Wicklow Way Relay: 2015 Report

Yesterday was a good day – people were in a good mood due to the YES vote in the marriage referendum, the sun was shining, people were outside – it felt like summer is finally here. I had a good day too – the Rathfarnham team won the Wicklow Way Relay and I did my bit on leg 5.

The relay has been going for over 25 years now and involves a team relay running race from Dublin to south Wicklow, following the Wicklow Way marked trail over the Wicklow Mountains. Through valleys, streams, forests, open road, fire road, sleepers over boggy terrain. 127km with over 3,200m of climbing. Teams are made up of club runners, groups of friends, orienteerers, hikers – all sorts. The teams have a mix of 4 men under 40, 2 women and 2 men over 40 – so it’s not just 8 spring chickens who can show up and run away with it.

Rathfarnham has a good pedigree in this race over the years, having been in the top 3 for many years, winning last year. I was delighted to be selected by Brian our team captain. I love running in the mountains, and spend many weekend long runs up in the Dublin Mountains. I didn’t know the trail further south in Wicklow, so did 2 recce runs on legs 5 and 6 the weeks before. Lucky I did – as I got lost both times and knew that was key…not just being the fastest, but being able to stay on the course. Every year I heard stories of teams getting lost or showing up late.

I was doing leg 5, from Glendalough to Glenmalure with over 500m of climbing on 13.1km. Probably one of the most scenic legs, starting by the round tower in Glendalough, up past the lakes and Poulmacnass Waterfall (those steps are steep), then a long 5-6km steady climb up through the fire roads to the top. Across the railway sleepers on the boggy top, then flying down the far side into Glenmalure Valley.

The beauty of a relay is that it’s give and take and hard to know who’s ahead. On paper you can have strong runners out early or maybe later on, so depending on the other teams plans you can be ahead but in reality have ground to make up. We started with Barry and Brian and things were tight up to my stage. Donna got a little lost but Johnny pulled back 2 minutes, so when he passed over to me he was only 3 seconds ahead (after 3.5hrs of running!). So I took off with this guy from TT Racers (Andy) breathing down by neck.

Up the steps, he was stuck to me so I was worried. But I knew I was a good climber, so pushed on and gradually pulled away. I was determined not to look back til I got to the top, so assumed he was there and could hear phantom footsteps. The psychology of doing a relay is different – more pressure, as you’ve 7 pairs of eyes checking phones waiting for updates on your progress. One wrong turn and you could lose that lead.  So easy to do. Especially out front, as you’ve no one to follow, so have to make decisions and trust you’ve followed the right route.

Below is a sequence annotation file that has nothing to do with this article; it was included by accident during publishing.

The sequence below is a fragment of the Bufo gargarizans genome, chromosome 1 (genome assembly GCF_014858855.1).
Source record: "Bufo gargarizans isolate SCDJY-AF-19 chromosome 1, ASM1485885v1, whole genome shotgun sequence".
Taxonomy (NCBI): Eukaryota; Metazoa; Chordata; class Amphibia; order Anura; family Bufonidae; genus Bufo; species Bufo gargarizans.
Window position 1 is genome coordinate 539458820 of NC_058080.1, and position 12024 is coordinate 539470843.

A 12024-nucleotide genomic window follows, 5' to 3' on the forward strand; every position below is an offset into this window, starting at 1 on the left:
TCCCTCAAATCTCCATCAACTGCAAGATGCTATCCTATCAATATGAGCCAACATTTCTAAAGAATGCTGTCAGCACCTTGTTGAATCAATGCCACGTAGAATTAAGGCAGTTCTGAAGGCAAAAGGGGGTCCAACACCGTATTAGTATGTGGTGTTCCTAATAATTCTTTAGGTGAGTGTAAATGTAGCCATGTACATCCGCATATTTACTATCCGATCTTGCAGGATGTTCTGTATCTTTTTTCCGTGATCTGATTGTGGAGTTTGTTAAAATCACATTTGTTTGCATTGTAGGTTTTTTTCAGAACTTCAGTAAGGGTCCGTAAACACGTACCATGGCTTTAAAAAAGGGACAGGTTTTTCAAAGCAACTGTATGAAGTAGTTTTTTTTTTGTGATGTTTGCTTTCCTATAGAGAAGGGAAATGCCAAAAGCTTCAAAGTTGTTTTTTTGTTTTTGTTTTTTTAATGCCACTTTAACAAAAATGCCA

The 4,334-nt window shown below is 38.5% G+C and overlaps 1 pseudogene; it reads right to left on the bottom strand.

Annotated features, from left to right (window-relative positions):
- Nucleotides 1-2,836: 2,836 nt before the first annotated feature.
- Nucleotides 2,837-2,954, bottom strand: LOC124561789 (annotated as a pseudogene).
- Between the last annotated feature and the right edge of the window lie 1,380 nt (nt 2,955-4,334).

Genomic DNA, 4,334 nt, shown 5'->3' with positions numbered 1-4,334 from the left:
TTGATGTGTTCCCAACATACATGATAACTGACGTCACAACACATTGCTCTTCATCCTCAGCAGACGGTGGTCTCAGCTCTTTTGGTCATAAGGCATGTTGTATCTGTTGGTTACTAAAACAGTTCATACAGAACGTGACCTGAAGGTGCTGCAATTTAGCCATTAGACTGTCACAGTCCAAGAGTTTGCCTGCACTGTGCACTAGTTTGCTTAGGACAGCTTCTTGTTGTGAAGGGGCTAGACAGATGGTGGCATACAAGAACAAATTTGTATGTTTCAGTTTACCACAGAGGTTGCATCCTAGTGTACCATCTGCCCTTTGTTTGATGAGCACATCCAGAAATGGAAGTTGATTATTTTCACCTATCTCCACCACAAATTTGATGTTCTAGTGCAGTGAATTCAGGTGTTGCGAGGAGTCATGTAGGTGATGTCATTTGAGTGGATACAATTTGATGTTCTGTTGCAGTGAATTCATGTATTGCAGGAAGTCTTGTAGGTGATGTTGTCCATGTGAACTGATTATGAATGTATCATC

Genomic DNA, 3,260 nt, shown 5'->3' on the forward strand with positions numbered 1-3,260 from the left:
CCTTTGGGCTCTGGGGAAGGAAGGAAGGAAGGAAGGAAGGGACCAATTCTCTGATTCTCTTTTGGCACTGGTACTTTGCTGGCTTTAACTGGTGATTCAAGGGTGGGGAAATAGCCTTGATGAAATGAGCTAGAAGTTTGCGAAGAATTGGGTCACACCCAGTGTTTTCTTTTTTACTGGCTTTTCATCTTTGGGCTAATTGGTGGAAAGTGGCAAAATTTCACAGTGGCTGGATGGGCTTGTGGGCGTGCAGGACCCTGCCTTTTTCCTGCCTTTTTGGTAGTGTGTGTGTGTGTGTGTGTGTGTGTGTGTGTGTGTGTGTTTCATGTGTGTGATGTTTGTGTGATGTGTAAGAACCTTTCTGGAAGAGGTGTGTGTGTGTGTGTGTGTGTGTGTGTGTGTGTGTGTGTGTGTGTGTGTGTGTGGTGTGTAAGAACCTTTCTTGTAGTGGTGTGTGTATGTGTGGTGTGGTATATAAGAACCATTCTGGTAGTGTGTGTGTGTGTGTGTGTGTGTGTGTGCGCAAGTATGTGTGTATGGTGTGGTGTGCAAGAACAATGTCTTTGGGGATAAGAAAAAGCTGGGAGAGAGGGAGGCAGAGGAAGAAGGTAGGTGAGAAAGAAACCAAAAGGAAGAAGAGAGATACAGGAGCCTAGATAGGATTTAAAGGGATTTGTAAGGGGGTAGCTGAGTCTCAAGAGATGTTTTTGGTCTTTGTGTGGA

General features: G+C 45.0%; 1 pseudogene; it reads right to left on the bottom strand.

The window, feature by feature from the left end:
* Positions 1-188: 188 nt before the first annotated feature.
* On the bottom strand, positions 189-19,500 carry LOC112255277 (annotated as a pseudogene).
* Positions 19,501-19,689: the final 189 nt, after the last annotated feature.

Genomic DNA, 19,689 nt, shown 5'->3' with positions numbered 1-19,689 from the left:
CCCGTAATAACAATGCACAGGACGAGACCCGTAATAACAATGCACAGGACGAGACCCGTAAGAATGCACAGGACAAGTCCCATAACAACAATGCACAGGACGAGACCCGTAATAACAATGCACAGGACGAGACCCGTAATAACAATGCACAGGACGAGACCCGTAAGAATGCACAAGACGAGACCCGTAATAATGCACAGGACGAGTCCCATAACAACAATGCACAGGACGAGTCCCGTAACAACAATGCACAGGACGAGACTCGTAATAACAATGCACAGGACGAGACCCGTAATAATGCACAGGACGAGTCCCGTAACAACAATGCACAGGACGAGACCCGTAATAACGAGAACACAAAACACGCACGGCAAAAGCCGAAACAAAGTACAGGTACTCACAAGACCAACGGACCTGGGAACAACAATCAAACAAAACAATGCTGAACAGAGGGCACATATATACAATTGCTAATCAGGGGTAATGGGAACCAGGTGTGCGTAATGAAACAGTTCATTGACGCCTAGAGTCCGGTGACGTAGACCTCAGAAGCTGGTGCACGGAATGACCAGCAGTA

At the top, I snuck a look back and couldn’t see Andy, so figured I had at least 1-2mins of a lead. Good, as I thought he could be a strong descender and catch me. So I pushed on through, successfully navigating the steep wet steps through the forest. Once I was on the fire road, it was a fast descent for 5km down the hill. I kept pushing and got to Glenmalure and handed over to Louis. No sign of Andy after 2 minutes, so I was happy. It was 5 minutes before he appeared. Great. My job was done – weight off my shoulders.

We jumped in the car to get to the next handover point in Ironbridge. That was the fun bit – following the race going up small country roads, always trying to stay ahead of the runners. The final stage was to a pub called the Dying Cow near Tinahely, Co. Wicklow. So quiet and remote – beautiful Irish farmland with rolling hills full of sheep and young lambs. Our last leg was ran by Lorraine, who we knew would need a lead as TT Racers had a fast runner up against her. 8 minutes was our buffer and we waited expectantly for the handover. Brian came in, off Lorraine went. The clock started ticking. We got to 8, then 10 and finally 14 minutes before Ronan took off like a greyhound chasing a hare.

Should be enough of a gap – Lorraine’s a good runner. At the end, we saw her fly down the hill to take the win. It was such a nice relaxed atmosphere – no drama or fanfare (nothing like a finish banner or finish line!). Just a man with a clipboard. So now we could relax in the Dying Cow – got a cold drink, cheered on the 25 teams as they came through and shared war stories of how the race developed over the past 7.5 hours back in Dublin.

wwr team

So a great day out – I really enjoyed it – and was delighted to drink my coffee our of my new WWR mug this morning!

wwr mug

IMRA – event details, photos & results

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